Colombo Port Witnesses Surge in Container Volumes Amid Red Sea Tensions
January 17, Colombo (LNW): Sri Lanka’s Colombo port has experienced a significant increase in container volumes in recent weeks, attributed to vessels diverting from tensions in the southern Red Sea. Shipping companies are opting for Colombo as a transit point, avoiding the conflict-ridden Red Sea route.
Yemen’s Iran-backed Houthi rebels have targeted ships in the Red Sea since November, disrupting a crucial route accounting for approximately 12% of global shipping traffic. In response, some shipping companies are rerouting vessels around Africa’s Cape of Good Hope, despite it being a slower and costlier alternative.
Colombo’s strategic location has made it a preferred hub for ships seeking access to the Middle East, South Asia, and East Asia. Lal Weerasinghe, a senior official at the Sri Lanka Ports Authority (SLPA), explained that Colombo is the first hub ships encounter after passing South Africa, making it a convenient port for access.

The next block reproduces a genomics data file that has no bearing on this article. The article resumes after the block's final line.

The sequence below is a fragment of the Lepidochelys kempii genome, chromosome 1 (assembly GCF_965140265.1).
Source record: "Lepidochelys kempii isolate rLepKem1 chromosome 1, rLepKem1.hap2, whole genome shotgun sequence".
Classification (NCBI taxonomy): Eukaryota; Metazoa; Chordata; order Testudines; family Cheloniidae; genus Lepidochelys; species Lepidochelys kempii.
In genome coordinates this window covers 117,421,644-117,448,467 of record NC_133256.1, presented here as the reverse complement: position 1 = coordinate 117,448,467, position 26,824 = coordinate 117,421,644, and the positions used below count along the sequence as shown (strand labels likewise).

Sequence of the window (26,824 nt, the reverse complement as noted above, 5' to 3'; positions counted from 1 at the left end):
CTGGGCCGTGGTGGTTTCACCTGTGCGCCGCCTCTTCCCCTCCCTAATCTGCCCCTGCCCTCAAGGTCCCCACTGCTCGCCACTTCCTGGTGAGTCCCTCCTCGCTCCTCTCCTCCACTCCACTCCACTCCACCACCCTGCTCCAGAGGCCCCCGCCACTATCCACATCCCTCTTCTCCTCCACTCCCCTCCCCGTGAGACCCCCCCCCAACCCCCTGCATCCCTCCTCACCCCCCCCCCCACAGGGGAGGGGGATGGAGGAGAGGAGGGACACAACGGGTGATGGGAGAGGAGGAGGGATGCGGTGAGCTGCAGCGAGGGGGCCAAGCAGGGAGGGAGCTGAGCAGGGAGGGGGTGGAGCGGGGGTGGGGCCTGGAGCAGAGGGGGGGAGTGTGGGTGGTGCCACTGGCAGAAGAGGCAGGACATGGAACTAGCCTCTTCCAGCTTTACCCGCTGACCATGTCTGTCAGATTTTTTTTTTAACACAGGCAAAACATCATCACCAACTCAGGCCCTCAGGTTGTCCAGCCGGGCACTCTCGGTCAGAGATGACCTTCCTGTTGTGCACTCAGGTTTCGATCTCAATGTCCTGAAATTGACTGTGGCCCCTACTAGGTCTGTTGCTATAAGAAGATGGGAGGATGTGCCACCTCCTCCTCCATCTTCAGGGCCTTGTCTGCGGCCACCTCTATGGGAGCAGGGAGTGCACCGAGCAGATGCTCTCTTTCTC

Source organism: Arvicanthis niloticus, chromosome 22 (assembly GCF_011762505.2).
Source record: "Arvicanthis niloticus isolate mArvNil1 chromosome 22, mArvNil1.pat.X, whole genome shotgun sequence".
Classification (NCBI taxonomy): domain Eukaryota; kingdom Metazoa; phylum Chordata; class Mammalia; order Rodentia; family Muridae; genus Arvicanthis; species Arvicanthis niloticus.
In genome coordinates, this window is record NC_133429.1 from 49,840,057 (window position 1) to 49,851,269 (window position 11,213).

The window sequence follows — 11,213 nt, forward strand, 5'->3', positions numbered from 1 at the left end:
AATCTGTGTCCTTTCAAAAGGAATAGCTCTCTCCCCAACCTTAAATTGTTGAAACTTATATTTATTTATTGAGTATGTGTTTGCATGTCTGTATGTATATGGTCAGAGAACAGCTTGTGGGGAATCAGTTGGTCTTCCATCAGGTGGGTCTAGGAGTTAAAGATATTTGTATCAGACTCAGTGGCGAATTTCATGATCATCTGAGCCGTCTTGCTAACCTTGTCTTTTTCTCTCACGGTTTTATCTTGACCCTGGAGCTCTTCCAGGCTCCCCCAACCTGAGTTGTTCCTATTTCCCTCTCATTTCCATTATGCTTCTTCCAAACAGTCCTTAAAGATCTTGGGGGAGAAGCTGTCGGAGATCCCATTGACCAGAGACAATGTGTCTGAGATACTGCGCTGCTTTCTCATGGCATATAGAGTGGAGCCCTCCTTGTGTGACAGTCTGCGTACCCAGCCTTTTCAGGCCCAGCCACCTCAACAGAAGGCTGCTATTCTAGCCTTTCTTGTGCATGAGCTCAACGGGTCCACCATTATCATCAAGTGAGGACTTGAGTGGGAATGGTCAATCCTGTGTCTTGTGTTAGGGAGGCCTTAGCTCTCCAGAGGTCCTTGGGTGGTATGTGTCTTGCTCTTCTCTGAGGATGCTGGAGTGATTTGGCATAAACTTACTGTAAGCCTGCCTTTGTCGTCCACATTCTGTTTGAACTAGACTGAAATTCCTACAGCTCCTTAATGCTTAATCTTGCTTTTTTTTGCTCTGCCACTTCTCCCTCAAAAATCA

The Port of Colombo, a key link between Africa, the Middle East, and East Asia, recorded a 2% increase in container volumes, handling 6.94 million 20-foot equivalent units (TEUs) in 2023, with a notable 15% jump in TEUs in December alone.
Over the past four to six weeks, shipping lines have sought additional berthing windows, and transshipment volumes from neighboring India have also risen. Weerasinghe noted an increase of approximately 1,000 TEUs per day, leading to a need to decline requests from some shipping lines to avoid delays for existing customers.
Mediterranean Shipping Company accounts for up to 50% of the increased traffic. Colombo is increasingly being utilized as a relaying port, with ships offloading their entire cargo to different vessels.